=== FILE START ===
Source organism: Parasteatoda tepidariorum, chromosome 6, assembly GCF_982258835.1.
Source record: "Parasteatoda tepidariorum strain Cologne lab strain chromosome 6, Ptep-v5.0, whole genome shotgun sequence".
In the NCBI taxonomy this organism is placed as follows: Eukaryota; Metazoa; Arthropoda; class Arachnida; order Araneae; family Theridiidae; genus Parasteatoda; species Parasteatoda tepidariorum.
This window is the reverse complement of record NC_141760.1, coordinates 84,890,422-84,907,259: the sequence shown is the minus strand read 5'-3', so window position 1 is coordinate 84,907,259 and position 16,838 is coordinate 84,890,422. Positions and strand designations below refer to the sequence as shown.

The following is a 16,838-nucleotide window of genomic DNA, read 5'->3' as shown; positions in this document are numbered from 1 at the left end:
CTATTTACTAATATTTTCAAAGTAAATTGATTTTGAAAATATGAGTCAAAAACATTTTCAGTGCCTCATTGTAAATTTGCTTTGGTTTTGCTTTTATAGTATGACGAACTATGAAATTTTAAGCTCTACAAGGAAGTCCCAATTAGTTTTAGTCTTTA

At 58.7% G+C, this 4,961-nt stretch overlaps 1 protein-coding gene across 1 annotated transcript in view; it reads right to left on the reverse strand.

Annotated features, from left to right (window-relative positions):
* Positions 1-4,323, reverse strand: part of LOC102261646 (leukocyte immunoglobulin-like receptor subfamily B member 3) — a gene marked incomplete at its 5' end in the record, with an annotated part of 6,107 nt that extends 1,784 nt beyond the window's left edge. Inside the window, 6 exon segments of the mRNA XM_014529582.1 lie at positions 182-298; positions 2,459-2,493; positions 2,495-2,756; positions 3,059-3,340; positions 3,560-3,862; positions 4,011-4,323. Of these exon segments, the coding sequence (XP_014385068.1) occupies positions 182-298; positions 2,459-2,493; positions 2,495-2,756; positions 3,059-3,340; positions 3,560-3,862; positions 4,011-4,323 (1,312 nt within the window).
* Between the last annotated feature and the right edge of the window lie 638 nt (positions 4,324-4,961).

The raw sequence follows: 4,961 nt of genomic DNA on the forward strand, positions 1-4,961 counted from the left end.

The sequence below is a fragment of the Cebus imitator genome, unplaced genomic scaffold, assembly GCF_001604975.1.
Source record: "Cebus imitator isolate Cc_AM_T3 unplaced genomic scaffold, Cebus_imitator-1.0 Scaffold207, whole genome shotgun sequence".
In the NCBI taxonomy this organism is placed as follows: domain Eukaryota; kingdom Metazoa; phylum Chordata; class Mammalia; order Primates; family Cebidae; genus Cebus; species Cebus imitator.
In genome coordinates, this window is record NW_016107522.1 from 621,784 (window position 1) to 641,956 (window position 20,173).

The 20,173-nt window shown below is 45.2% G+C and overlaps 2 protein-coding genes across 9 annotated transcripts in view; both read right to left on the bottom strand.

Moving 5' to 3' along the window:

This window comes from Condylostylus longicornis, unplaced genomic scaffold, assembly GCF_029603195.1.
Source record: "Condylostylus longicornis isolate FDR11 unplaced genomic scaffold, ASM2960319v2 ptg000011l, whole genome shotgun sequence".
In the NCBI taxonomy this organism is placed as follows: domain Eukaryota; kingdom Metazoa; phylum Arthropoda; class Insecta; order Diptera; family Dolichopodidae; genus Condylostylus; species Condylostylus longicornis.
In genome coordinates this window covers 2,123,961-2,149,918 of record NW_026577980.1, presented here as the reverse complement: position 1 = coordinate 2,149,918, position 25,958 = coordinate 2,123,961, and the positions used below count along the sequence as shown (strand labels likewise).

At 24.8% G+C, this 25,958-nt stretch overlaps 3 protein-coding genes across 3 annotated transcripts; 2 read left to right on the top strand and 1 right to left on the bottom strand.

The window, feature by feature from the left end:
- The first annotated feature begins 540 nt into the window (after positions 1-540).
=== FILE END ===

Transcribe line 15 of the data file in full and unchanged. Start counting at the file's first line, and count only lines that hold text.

In genome coordinates, this window is record NW_016107522.1 from 621,784 (window position 1) to 641,956 (window position 20,173).